“What we’re most concerned about is what we call conjunction,” Bogdan said. “That’s a space term describing two things colliding in space. But you don’t need to actually hit something in space to affect it or reduce its capability. You can fly a hunter-killer satellite close enough to a satellite that you can disrupt maneuvering or its electro-magnetic field to do a host of different things.”

How far away from deployment does he think these hunter-killer satellites, developed by those who don’t have America’s best interests at heart, might be? “I believe they’ve already been deployed,” he said.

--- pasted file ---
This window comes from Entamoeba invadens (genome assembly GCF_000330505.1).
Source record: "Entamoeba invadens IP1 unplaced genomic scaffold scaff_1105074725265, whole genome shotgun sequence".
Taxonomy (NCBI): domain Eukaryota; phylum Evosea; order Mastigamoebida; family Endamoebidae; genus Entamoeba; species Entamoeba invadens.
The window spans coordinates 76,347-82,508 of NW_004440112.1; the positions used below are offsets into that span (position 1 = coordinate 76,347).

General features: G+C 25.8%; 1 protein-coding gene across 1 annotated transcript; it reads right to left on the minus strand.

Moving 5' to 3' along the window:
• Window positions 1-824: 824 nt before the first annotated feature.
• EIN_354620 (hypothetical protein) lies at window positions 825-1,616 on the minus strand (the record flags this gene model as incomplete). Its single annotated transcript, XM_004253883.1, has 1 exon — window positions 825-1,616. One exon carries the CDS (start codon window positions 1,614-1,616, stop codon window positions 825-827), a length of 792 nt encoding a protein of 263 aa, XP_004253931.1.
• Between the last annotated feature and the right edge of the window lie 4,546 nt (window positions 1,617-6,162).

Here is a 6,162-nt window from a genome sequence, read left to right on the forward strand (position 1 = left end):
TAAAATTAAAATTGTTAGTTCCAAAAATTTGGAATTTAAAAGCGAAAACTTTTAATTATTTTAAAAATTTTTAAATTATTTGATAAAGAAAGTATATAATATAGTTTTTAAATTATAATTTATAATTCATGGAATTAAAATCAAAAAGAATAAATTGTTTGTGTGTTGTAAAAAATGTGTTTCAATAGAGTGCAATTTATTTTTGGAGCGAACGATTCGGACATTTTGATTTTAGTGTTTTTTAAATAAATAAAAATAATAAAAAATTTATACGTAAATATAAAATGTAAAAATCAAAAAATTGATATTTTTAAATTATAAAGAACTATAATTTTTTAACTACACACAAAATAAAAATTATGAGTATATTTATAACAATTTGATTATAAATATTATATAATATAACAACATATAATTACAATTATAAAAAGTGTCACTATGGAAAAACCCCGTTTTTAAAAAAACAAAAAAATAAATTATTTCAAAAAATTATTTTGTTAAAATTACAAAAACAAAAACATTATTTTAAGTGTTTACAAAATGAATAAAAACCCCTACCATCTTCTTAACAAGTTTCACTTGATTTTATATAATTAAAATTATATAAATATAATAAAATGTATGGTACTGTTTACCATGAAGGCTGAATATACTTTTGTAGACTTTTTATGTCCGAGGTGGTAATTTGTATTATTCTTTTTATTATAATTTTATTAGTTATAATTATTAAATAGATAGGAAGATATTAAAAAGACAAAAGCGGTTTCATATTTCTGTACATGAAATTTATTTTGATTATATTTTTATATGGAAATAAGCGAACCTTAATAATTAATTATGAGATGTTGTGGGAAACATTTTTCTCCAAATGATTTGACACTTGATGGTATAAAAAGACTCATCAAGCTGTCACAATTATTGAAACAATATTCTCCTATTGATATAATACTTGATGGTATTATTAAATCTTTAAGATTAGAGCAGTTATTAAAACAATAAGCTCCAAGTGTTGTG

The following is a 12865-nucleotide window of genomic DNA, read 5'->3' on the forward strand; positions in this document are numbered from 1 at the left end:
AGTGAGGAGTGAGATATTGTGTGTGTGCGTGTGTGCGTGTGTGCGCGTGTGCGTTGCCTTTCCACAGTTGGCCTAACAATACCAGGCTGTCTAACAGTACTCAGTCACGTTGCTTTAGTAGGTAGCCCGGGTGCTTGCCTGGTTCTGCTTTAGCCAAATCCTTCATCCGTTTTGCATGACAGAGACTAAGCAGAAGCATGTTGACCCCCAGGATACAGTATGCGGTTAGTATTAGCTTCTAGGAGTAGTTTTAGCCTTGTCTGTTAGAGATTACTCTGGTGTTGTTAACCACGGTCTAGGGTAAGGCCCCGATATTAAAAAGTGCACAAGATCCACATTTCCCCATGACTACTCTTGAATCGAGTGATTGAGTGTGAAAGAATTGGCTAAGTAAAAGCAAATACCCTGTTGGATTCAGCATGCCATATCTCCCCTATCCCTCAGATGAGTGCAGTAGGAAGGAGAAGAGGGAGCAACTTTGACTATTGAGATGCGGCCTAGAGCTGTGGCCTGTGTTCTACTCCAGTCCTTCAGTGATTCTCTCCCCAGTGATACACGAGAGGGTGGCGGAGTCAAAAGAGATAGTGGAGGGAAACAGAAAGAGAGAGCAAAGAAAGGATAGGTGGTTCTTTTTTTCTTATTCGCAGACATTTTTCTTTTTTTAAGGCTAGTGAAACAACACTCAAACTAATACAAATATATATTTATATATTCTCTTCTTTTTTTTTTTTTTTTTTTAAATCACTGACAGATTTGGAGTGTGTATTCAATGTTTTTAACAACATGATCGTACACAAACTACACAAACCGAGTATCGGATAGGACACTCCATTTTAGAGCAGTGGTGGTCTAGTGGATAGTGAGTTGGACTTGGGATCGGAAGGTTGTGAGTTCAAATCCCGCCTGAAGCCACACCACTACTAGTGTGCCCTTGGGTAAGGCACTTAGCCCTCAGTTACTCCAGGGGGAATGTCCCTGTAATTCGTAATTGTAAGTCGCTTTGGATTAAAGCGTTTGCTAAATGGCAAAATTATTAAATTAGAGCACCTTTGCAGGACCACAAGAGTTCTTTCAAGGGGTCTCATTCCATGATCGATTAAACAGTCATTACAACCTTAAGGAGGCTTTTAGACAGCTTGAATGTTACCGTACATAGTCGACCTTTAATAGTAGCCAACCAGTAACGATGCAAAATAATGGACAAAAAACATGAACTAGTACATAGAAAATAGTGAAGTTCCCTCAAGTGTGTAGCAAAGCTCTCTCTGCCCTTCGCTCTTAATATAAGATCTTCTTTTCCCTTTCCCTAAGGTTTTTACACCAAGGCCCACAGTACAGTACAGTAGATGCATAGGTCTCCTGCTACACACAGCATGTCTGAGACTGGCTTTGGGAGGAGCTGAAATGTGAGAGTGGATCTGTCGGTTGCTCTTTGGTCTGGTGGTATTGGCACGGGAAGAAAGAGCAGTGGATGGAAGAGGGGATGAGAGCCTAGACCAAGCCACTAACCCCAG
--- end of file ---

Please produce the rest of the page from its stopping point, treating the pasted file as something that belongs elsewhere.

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A New Space Race

 

Article by Joseph Elliott                        February 27, 2020                        (theowp.org)

• On February 24th, Russian Foreign Minister Sergey Viktorovich Lavrov stated that the United States’ plans to deploy weapons in space would have a devastating effect on the current security balance in space. Meanwhile, a U.S. Defense Intelligence Agency report reveals a military expansion and the ‘weaponization’ of space by China and Russia. Are we witnessing the beginning of an arms race in space?